Ang17 receptor mechanisms

Ang-(1-7) is a poor competitor at pharmacologically defined AT1 or AT2 receptors (104-107). Santos et al. (62) designed a selective antagonist for the Ang-(1-7) receptor by replacing the a-proline at position 7 of Ang-(1-7) with D-alamine [D-Ala7]-Ang-(1-7). In initial studies, [D-Ala7]-Ang-(1-7) blocked hemodynamic and renal effects of

Ang-(1-7), did not compete for binding at rat adrenal ATj or AT2 receptors, and did not attenuate pressor or contractile responses to Ang II, demonstrating selectivity for Ang-(1-7). We identified Ang-(1-7) binding sites on bovine aortic endothelial cells (BAEC), canine coronary artery rings, and rat blood vessels that are sensitive to [D-Ala7]-Ang-(1-7) (108-110). In addition, a multitude of physiological responses to Ang-(1-7) are selectively blocked by [D-Ala7]-Ang-(1-7) or the sarcosine analogs of Ang II, but not by ATj or AT2 receptor antagonists, including the depressor response to Ang-(1-7) in the pithed rat and the lowering of blood pressure in hypertensive rats (33,40,111). Collectively, these results demonstrate that the hypotensive response to Ang-(1-7) is mediated by a non-ATp non-AT2, [D-Ala7]-Ang-(1-7)-sensitive receptor. We refer to this receptor as the AT^g receptor, as defined by its sensitivity to Ang-(1-7), its antagonism by [Sar1-Thr8]-Ang II and [D-Ala7]-Ang-(1-7), and its lack of response to ATj or AT2 receptor antagonists, either functionally or in competition for binding.

Identification of an AT^^receptor is confounded by reports of responses to Ang-(1-7) that are sensitive to AT1 or AT2 receptor antagonists or both. Some of the renal and central effects of Ang-(1-7) are mediated by a losartan-sensitive receptor (64,91,112). Arachidonic acid release from rabbit VSMCs and hypothalamic norepinephrine release were blocked by both [D-Ala7]-Ang-(1-7) and the AT2 antagonist PD123319 (113,114). Additional responses to Ang-(1-7) in brain and heart are blocked by both ATj and AT2 receptor antagonists (74,115). These results provide evidence for additional subtypes of the AT^^ receptor that are sensitive to losartan and/or PD123319 or suggest an interaction with the ATj and/or the AT2 receptor.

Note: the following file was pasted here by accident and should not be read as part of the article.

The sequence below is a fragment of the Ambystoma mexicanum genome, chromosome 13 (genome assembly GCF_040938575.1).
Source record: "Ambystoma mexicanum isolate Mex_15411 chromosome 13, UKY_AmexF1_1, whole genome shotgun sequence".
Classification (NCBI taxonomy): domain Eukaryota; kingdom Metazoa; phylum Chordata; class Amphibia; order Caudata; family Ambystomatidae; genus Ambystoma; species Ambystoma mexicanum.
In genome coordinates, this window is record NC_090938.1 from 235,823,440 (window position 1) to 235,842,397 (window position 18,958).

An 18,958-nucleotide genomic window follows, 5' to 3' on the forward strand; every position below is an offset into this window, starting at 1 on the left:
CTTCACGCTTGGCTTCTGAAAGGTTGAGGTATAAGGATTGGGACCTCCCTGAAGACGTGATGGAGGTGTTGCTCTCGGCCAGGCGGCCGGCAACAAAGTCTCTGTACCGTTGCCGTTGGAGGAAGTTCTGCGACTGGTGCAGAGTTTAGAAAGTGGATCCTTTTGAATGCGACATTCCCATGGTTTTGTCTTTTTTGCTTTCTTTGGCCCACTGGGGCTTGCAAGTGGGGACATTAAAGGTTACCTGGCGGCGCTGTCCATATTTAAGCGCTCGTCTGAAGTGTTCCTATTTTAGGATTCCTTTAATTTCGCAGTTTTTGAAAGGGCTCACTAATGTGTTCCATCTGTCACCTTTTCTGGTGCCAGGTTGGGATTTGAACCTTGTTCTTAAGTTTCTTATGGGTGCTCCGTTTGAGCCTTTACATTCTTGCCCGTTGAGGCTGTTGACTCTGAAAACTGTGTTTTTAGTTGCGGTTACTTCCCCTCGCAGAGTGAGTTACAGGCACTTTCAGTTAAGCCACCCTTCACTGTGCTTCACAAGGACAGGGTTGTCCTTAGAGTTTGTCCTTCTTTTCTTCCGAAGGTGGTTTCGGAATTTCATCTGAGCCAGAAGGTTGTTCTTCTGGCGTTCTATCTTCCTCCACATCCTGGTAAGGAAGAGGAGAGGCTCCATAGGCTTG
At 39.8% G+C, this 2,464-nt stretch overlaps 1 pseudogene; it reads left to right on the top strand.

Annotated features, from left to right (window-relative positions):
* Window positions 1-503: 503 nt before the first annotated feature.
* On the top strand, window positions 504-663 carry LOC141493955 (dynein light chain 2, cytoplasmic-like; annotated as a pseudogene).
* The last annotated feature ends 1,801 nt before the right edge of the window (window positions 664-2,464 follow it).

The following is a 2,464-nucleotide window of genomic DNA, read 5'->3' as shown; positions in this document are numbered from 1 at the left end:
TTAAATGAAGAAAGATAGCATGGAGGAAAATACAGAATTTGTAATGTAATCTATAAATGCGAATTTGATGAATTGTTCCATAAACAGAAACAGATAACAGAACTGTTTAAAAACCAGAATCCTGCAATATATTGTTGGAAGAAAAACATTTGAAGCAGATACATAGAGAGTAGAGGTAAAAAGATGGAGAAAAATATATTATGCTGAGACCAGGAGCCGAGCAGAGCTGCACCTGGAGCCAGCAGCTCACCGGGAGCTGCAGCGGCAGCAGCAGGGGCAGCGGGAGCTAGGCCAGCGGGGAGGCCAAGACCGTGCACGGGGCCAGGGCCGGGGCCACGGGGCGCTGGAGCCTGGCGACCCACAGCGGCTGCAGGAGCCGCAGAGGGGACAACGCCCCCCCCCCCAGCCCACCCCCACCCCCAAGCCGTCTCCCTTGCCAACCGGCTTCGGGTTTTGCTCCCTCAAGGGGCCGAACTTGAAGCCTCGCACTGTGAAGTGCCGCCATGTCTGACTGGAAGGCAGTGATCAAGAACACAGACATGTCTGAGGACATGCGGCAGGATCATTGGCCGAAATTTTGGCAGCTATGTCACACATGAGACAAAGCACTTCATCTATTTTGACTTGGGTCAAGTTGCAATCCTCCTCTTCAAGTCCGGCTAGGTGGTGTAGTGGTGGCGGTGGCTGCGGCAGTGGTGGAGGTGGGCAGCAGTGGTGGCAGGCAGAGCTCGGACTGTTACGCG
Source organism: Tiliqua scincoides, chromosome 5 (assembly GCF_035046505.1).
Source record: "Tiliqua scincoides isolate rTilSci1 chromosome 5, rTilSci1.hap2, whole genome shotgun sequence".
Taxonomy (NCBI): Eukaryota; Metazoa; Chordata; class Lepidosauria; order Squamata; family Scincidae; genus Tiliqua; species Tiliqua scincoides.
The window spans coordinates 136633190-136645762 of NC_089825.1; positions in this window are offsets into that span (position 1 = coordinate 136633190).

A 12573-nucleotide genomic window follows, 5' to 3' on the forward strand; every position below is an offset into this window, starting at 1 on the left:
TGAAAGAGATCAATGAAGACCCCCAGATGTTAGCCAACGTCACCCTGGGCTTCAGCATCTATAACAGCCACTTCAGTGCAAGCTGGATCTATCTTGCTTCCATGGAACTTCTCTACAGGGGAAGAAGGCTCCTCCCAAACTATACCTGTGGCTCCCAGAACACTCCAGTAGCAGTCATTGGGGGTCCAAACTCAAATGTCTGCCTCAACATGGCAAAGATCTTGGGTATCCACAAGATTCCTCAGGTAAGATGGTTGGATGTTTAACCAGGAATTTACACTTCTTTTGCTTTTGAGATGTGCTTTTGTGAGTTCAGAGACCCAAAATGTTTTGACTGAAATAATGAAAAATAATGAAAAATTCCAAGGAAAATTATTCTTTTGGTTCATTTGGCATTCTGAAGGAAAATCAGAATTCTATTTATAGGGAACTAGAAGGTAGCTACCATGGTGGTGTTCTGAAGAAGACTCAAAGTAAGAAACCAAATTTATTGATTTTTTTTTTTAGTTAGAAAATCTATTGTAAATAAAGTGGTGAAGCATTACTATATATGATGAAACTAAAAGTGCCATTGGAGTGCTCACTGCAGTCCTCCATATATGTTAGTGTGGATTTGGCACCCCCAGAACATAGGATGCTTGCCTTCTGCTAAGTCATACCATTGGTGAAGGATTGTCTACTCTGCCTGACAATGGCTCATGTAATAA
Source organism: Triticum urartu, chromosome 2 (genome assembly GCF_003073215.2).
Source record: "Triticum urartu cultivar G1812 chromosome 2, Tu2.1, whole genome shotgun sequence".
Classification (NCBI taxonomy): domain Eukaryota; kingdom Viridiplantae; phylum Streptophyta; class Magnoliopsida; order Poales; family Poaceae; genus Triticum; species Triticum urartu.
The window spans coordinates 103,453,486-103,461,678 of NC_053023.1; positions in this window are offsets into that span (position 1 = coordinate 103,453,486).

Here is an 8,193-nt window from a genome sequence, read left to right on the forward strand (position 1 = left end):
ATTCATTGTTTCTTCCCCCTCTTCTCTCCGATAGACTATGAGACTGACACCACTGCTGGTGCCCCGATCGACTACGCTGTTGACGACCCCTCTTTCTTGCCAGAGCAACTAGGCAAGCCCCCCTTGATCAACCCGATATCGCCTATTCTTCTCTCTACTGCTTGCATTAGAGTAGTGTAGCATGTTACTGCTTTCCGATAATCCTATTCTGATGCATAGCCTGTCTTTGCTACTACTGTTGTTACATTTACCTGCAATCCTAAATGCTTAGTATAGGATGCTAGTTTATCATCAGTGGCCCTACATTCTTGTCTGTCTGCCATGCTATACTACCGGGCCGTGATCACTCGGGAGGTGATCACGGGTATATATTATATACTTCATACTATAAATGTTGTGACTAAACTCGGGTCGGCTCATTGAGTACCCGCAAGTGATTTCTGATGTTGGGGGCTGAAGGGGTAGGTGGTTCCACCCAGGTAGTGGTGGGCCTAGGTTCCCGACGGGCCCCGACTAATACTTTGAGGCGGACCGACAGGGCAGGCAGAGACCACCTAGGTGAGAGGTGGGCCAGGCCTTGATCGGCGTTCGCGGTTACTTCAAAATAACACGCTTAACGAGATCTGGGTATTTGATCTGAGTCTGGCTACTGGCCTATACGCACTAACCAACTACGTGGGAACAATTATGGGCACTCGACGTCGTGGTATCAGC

Many of the physiological and cellular responses that are mediated by the AT^^ receptor are linked to the production of prostaglandins. Ang-(1-7) stimulates prosta-glandin production in endothelial cells, VSMCs, astrocytes, and renal tubular epithelial cells (74,94,104-107,115). In addition, physiological responses to Ang-(1-7) are dependent on prostanoid production, based on the studies using the cyclooxygenase inhibitor indomethacin (Fig. 4).

Recently, Santos et al. (65) reported that the orphan G protein-coupled receptor mas is an Ang-(1-7) receptor. Ang-(1-7) bound with high affinity to cells transfected with the mas receptor, which was blocked by [D-Ala7]-Ang-(1-7), and renal or depressor responses to Ang-(1-7) were lost in mas-depleted mice. We recently showed that antisense oligonucleotides or siRNAs to mas prevent the Ang-(1-7)-mediated inhibition of growth in VSMCs, which is also blocked by [D-Ala7]-Ang-(1-7) (116). These results suggest that the mas receptor serves as a selective Ang-(1-7) binding site. Fig. 4 shows the signal transduction pathway by which Ang-(1-7) activates the G protein-coupled mas receptor to increase the production of NO and prostacyclin (PGI2) via increases in cGMP and cAMP, respectively. Ang-(1-7) also reduces the mitogen-activated protein kinases (MAPKs) by either increasing MAPK phosphatases or reducing the MAPK kinase MEK. The increase in cAMP and cGMP and the decrease in MAPK activity cause vasodilation and inhibit cell growth. The mas receptor is predominantly expressed in the testis and the hippocampus and amygdala of the mammalian forebrain with minimal levels in the rodent heart and kidney. This tissue distribution differs from previous reports of Ang-(1-7) binding and functional responses, suggesting the existence of other AT^t) receptors.

Mas Receptor

Fig. 4. The major signal transduction pathways for Ang-(1-7). Ang-(1-7) activates the G proteincoupled mas receptor to increase the production of nitric oxide (NO) and prostacyclin (PGI2) to increase cGMP and cAMP, respectively. Ang-(1-7) also reduces the mitogen-activated protein kinases (MAPKs) by either increasing MAPK phosphatases or reducing the MAPK kinase MEK. The increase in cAMP and cGMP and the decrease in MAPK activity cause vasodilation and inhibit cell growth. (See color version of this figure on color plates.)

Fig. 4. The major signal transduction pathways for Ang-(1-7). Ang-(1-7) activates the G proteincoupled mas receptor to increase the production of nitric oxide (NO) and prostacyclin (PGI2) to increase cGMP and cAMP, respectively. Ang-(1-7) also reduces the mitogen-activated protein kinases (MAPKs) by either increasing MAPK phosphatases or reducing the MAPK kinase MEK. The increase in cAMP and cGMP and the decrease in MAPK activity cause vasodilation and inhibit cell growth. (See color version of this figure on color plates.)

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Blood Pressure Health

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